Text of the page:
The soft remains need not go down the toilet; such would be a waste similar to incinerating a body or placing an unsterile remain in the ground. The option of placing soft remains in the sewer is a lot less noxious than spewing 96% of a body into the air.

CycledBurial returns 25-30% more of the bones than would a cremation, as no bones are incinerated in the process. The bones become pure white powder.

Burial options have not evolved for millenniums. Consumers, in general, do not spend time thinking about their final disposition options, so they accept what is readily offered.

Death should lead to a final resting place, not the beginning of an endless cycle of consumption of resources. Consider the never ending use of fuel, water, pesticides, and fertilizer used to keep burial grounds “green”. (Nitrogen, a fertilizer, consumes 2% of the world’s natural gas output.)

Burials that involve caskets, vaults, and cemetery plots require the use of vast amounts of land, concrete, metals, and wood.

A CycledBurial does require the use of water, alkali, and energy. The total cost for these materials for an average sized person is $12.50 to $25.00 depending on the type of alkali selected. The water and alkali are returned to the earth, so they are recycled. The energy usage is equivalent to that contained in about 2.5 gallons of gasoline, a savings of the equivalent of 24 gallons of gasoline compared to a cremation.

CycledLife’s CycledBurial process was designed to protect the living from prions, viruses, and bacteria. It transforms unsterile remains into hygienic remains. It consumes a tenth the fossil fuel compared with a cremation. It does not require the dedication of finite land resources. Our systems offer the most practical and sustainable means of dealing with the inevitable for the 6.8 billion people on the planet.

For consumers and funeral directors the introduction of CycledLife’s new, patent pending CycledBurial systems allows for pathogen free burial for a cost comparable to that of a cremation. http://www.CycledLife.com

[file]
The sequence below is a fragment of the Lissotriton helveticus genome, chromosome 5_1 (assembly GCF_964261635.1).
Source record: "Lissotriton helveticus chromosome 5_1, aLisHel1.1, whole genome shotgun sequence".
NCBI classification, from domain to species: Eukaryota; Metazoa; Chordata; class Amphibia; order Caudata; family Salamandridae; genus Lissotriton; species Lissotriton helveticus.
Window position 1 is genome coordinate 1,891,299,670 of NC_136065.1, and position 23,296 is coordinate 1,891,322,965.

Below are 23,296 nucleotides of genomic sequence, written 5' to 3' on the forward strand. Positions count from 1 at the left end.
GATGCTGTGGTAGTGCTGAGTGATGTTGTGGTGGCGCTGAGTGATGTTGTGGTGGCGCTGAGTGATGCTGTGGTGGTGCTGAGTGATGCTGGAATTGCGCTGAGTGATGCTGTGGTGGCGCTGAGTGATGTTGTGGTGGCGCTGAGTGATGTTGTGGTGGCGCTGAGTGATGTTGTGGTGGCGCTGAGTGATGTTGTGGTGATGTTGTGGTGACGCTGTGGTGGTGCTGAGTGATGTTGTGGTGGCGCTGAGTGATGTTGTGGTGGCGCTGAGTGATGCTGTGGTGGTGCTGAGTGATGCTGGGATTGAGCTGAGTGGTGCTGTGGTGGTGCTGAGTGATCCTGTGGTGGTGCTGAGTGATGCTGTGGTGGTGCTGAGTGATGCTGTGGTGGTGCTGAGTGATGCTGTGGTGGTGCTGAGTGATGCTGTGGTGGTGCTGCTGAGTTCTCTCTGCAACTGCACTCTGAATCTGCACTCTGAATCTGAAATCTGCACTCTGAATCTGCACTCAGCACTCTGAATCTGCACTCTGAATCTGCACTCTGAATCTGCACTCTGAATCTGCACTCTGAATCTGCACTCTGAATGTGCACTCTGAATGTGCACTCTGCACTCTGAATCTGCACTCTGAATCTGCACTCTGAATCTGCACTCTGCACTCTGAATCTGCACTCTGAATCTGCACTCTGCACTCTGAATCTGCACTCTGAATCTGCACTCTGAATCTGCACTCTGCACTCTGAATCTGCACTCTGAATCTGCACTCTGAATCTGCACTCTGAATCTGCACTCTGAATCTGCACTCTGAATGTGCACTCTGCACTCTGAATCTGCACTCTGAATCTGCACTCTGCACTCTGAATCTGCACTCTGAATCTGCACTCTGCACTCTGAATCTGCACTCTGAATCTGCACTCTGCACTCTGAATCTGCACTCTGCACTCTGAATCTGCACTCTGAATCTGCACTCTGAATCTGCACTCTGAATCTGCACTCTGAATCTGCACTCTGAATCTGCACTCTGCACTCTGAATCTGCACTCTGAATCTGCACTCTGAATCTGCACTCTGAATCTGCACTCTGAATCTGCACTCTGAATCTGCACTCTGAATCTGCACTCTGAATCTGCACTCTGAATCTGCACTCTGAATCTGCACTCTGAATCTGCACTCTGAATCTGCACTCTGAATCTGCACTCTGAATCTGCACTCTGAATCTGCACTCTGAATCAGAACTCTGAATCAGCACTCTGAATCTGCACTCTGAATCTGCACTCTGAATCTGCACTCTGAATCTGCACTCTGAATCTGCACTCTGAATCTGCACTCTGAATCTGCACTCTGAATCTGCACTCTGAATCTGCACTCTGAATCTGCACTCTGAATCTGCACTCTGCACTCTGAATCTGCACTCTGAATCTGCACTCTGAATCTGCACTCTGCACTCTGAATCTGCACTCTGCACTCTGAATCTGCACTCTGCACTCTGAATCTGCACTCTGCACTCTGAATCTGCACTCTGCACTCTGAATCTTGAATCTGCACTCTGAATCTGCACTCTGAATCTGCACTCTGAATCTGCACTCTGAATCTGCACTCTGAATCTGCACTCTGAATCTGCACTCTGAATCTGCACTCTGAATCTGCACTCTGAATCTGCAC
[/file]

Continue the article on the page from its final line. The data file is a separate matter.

John D

July 15th, 2010
6:59 pm

David said: “For instance the case of Mickey Mantle’s son going against his father’s wishes and cutting off his dad’s head and freezing it for later reconnection to a healthy body.”

That wasn’t Mickey Mantle, it was Ted Williams.
And his son was able to produce a holograph will to the effect that this is what Ted WANTED.

Now, the “will” was scrawled on a coffee-stained napkin, but stranger ones have been made.
A guy in Saskatchewan, trapped under a tractor, managed to scratch a legally-valid will into the fender before he died.

It’s on display at the University of Saskatchewan library, just in case you’re in the mood for the worst vacation ever.

It's a shame what he did to that dog

July 15th, 2010
7:26 pm

“It’s a shame, do you have anything intelligent to say?”

Yes

“As for “trash talking Xtianity,” may I remind you that Matthew had some choice things to say about public prayer? Maybe you skipped those verses.”

Oh do tell, dyke. I love it when left wingers throw out verses that they deem true all while ignoring everything else the Bible says.

“But I guess you probably don’t know many of them.”

And you know me how?

Don't forget

July 16th, 2010
12:28 am

Wow, who cares?

Mike from Shreveport

July 18th, 2010
2:56 am

Wow, so instead of eating our dead, we get to drink them. “How refreshing.”

Bob

July 20th, 2010
4:22 pm

So instead of polluting the air they will pollute the water instead with dissolved bodies???? How “green” is that????

colin richards

July 21st, 2010
1:34 am

First of all, I lost my daughter 10 years ago and there is no pleasantness involved in this decision whatsoever. It is HORRIFIC no matter what. Second of all, writers like this guy are just trying to get visceral reaction out of people in order to have his article read and reacted to. Whether or not this ever happens does not matter to him. Any psychologist will tell you FEAR is the best way to get a reaction of of humans and influence them. That is why this guy and media outlets like FOX news and Hitler used FEAR to control the population. When someone is trying to invoke fear in you, I suggest you try educating yourself and looking into facts instead of allowing emotions to rule you. Unless you are weak emotionally and intellectually, in which case you have no choice.

Time's up...thanks for playing!

July 21st, 2010
3:48 am

I appreciate the comments of Stranger in a Strange Land, LeeH1, Arlo, Mrs. Norris and especially the information and level-headed discussion of David S….